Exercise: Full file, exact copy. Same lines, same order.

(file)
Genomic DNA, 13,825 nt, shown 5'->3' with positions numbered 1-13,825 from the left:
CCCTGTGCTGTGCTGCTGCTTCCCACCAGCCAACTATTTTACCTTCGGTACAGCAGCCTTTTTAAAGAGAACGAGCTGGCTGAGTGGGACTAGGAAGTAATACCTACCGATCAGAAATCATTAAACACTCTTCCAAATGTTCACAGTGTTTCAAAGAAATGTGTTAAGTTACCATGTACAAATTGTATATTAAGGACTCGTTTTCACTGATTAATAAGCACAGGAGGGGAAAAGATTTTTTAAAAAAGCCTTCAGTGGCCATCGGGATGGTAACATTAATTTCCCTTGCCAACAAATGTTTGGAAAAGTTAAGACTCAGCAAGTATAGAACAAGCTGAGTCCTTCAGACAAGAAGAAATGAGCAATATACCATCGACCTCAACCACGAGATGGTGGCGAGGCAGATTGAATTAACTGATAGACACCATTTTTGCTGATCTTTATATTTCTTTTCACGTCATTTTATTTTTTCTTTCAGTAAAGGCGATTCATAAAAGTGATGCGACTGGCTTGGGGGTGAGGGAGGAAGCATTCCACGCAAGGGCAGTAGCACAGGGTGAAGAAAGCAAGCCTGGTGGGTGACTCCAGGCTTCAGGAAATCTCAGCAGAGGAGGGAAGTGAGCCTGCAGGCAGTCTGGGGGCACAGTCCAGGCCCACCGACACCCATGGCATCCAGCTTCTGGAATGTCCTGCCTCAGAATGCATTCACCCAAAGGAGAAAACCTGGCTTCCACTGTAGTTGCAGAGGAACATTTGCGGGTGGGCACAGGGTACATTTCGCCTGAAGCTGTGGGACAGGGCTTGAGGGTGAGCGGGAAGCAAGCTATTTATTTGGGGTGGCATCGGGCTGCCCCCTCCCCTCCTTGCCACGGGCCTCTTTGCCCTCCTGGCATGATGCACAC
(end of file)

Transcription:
Genomic DNA, 13,825 nt, shown 5'->3' with positions numbered 1-13,825 from the left:
CCCTGTGCTGTGCTGCTGCTTCCCACCAGCCAACTATTTTACCTTCGGTACAGCAGCCTTTTTAAAGAGAACGAGCTGGCTGAGTGGGACTAGGAAGTAATACCTACCGATCAGAAATCATTAAACACTCTTCCAAATGTTCACAGTGTTTCAAAGAAATGTGTTAAGTTACCATGTACAAATTGTATATTAAGGACTCGTTTTCACTGATTAATAAGCACAGGAGGGGAAAAGATTTTTTAAAAAAGCCTTCAGTGGCCATCGGGATGGTAACATTAATTTCCCTTGCCAACAAATGTTTGGAAAAGTTAAGACTCAGCAAGTATAGAACAAGCTGAGTCCTTCAGACAAGAAGAAATGAGCAATATACCATCGACCTCAACCACGAGATGGTGGCGAGGCAGATTGAATTAACTGATAGACACCATTTTTGCTGATCTTTATATTTCTTTTCACGTCATTTTATTTTTTCTTTCAGTAAAGGCGATTCATAAAAGTGATGCGACTGGCTTGGGGGTGAGGGAGGAAGCATTCCACGCAAGGGCAGTAGCACAGGGTGAAGAAAGCAAGCCTGGTGGGTGACTCCAGGCTTCAGGAAATCTCAGCAGAGGAGGGAAGTGAGCCTGCAGGCAGTCTGGGGGCACAGTCCAGGCCCACCGACACCCATGGCATCCAGCTTCTGGAATGTCCTGCCTCAGAATGCATTCACCCAAAGGAGAAAACCTGGCTTCCACTGTAGTTGCAGAGGAACATTTGCGGGTGGGCACAGGGTACATTTCGCCTGAAGCTGTGGGACAGGGCTTGAGGGTGAGCGGGAAGCAAGCTATTTATTTGGGGTGGCATCGGGCTGCCCCCTCCCCTCCTTGCCACGGGCCTCTTTGCCCTCCTGGCATGATGCACAC